Orphee is a poet who becomes obsessed with Death (the Princess). They fall in love. Orphee's wife, Eurydice, is killed by the Princess' henchmen and Orphee goes after her into the ... See full summary »
This tale centers around the love between Baptiste, a theater mime, and Claire Reine, an actress and otherwise woman-about-town who calls herself Garance. Garance, in turn, is loved by ... See full summary »
At the end of the 15th century, two minstrels Gilles and Dominique come from nowhere into the castle of Baron Hugues. Gilles charms Anne, Hughes' daughter, while Dominique charms both ... See full summary »
Weronika lives in Poland. Véronique lives in Paris. They don't know each other. Weronika gets a place in a music school, works hard, but collapses and dies on her first performance. At this... See full summary »
Adélaïde, Belle, Félicie and Ludovic are young adult siblings who once lived in grandeur until their father's merchant ships were lost at sea. The family is now near ruin, but Adélaïde and Félicie nonetheless still squander away the family money on themselves and keeping beautiful, whereas Belle slaves around the house, doting on her father. Ludovic detests his two spoiled sisters, but is protective of Belle, especially with his friend Avenant, a handsome scoundrel who wants to marry Belle. Crossing the forest one dark and stormy evening, the father gets lost and takes refuge in a fantastical castle. Upon leaving, he steals a blossom off a rose bush, which Belle requested. The castle's resident, an angry beast, sentences him to one of two options for the theft of the rose: his own death, or that of one of his daughters. As she feels she is the cause of her father's predicament (despite her sisters asking for far more lavish gifts), Belle sacrifices herself to the beast. Upon arriving ... Written by
The effect of the candles lighting themselves as the merchant passes them was achieved by blowing them out and then running the film in reverse as he walked backward past them. The entire sequence was done in one long take and reversed - a quick glimpse of the fireplace shows the flames appearing to move downward. See more »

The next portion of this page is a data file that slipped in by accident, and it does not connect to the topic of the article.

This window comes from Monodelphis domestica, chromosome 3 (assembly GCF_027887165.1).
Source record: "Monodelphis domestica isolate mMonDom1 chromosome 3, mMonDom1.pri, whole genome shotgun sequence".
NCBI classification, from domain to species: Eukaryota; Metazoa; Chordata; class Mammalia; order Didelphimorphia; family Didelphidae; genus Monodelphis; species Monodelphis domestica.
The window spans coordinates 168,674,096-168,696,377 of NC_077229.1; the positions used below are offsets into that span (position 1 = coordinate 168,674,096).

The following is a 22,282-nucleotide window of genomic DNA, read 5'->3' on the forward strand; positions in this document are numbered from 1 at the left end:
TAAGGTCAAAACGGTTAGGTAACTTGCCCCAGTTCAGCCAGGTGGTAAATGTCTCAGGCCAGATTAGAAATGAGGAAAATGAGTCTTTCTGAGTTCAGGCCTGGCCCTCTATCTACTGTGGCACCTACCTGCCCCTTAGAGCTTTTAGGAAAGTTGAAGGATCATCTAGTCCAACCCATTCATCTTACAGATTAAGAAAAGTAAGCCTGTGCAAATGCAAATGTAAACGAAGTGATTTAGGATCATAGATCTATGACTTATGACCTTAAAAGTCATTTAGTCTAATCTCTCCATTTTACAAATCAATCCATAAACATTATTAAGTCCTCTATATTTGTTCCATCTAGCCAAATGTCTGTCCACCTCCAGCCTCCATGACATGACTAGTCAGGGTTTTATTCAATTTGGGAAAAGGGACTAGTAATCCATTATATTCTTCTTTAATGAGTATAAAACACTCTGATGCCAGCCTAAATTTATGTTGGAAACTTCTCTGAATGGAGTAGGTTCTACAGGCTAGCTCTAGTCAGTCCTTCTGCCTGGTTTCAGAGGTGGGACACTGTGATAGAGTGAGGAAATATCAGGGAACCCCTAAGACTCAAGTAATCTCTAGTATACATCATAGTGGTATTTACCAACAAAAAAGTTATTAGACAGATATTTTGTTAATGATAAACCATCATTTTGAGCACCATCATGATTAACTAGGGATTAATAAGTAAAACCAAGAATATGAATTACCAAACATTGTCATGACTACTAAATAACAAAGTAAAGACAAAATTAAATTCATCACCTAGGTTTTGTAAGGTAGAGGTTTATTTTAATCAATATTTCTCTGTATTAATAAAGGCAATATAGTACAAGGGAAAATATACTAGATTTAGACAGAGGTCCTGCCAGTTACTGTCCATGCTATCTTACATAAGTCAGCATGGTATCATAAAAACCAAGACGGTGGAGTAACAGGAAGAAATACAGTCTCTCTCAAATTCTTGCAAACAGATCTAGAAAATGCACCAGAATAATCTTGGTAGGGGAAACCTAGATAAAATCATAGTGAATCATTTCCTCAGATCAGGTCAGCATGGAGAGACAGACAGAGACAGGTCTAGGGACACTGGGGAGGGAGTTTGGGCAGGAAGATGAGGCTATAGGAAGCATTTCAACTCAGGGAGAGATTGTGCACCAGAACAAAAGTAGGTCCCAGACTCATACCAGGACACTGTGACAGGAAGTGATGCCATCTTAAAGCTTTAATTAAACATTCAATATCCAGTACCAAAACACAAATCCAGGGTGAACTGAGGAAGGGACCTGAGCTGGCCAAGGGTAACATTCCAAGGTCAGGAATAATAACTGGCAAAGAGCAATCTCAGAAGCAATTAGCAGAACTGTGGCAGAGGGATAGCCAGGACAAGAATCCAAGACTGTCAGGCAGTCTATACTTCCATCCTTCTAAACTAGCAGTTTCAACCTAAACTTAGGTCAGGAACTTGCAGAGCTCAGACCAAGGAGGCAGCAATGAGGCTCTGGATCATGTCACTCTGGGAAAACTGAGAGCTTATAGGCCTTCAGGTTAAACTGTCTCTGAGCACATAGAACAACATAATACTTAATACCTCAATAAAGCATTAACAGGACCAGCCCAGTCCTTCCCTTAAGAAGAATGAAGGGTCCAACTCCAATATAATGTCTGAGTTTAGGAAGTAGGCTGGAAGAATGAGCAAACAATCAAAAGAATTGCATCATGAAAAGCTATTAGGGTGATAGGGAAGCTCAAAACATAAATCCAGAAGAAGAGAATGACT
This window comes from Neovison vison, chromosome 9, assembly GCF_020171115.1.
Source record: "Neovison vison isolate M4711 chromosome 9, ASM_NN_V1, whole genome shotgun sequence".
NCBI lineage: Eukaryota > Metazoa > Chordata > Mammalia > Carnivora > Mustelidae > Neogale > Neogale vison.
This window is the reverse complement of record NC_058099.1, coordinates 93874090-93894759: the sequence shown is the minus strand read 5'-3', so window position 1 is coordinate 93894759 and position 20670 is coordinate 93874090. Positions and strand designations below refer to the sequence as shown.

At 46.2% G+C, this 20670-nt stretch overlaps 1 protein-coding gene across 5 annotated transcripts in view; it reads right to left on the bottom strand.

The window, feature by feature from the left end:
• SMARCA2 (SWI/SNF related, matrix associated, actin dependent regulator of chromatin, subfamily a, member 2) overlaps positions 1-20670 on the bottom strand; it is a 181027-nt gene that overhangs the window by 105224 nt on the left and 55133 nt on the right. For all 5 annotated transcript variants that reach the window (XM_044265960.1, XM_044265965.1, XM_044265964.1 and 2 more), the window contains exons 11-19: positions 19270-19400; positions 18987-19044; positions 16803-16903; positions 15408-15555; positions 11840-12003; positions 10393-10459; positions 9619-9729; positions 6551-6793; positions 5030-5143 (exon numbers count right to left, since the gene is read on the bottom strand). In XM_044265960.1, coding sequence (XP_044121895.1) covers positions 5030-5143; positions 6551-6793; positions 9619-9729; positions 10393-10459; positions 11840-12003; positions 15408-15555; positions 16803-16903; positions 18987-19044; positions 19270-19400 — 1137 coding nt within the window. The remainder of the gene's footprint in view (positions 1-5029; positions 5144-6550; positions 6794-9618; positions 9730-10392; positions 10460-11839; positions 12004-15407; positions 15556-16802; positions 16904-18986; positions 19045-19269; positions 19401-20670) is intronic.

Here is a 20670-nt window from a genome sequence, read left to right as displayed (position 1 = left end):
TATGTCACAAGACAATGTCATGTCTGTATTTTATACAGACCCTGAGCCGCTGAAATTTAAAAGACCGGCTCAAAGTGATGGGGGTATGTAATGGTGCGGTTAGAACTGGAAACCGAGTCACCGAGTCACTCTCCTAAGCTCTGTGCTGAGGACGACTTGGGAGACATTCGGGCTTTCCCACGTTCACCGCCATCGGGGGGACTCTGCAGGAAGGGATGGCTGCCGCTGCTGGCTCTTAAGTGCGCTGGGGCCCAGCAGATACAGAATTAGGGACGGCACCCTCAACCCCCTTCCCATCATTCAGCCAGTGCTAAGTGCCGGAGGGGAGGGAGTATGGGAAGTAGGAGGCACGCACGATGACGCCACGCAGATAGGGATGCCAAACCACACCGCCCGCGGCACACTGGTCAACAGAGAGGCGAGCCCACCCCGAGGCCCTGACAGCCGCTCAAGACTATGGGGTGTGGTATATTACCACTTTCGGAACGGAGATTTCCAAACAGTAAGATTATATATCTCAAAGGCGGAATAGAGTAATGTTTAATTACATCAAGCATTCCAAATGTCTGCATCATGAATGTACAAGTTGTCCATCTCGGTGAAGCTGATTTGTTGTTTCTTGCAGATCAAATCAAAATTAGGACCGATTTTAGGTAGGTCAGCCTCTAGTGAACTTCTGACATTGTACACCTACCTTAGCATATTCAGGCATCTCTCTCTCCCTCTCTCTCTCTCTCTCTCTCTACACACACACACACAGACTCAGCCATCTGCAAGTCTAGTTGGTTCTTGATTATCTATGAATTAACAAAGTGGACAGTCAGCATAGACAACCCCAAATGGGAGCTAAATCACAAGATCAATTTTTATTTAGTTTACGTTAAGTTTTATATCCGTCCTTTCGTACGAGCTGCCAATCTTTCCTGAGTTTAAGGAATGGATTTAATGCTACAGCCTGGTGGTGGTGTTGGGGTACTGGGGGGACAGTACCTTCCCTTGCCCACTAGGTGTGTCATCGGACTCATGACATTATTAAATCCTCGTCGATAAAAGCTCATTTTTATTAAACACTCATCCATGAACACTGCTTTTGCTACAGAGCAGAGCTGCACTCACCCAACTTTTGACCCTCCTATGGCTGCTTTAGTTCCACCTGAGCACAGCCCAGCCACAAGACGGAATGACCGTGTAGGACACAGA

Boom visible at the top of the picture during the entire scene when Ludovic and Avenant first approach Diane's pavilion. See more »
Children believe what we tell them. They have complete faith in us. They believe that a rose plucked from a garden can plunge a family into conflict. They believe that the hands of a human beast will smoke when he slays a victim, and that this will cause the beast shame when a young maiden takes up residence in his home. They believe a thousand other simple things. I ask of you a little of this childlike simplicity, and, to bring us luck, let me speak four truly magic words, childhood's open ...
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The title and some of the opening credits are written with chalk on a blackboard, and then erased. See more »
When special effects anthologies are shown "Metropolis" is called the grandfather of film FX, "2001" is the son and "Star Wars" is the grandson. Invariably the French are forgotten. This is shameful, since the French were truly the masters of FX or "trick" shots. Following my analogy, Cocteau was the heir apparent of Melies.
"Beauty and the Beast" not only beautifully re-tells a beautiful story, but powerfully displays the Beast's magic. Cocteau's genius is that he makes simple editing techniques look like art and in this movie like the combination of art and magic. Watch what happens when Beauty gives one of her sisters a present from the Beast's castle which the Beast meant only for Beauty.
The version I saw was in French with English subtitles, but the visuals, in glorious black and white, are so stunning, you could almost cover up the subtitles and still understand what's going on.
I can't recommend this movie enough! It is #1 on my foreign film list.
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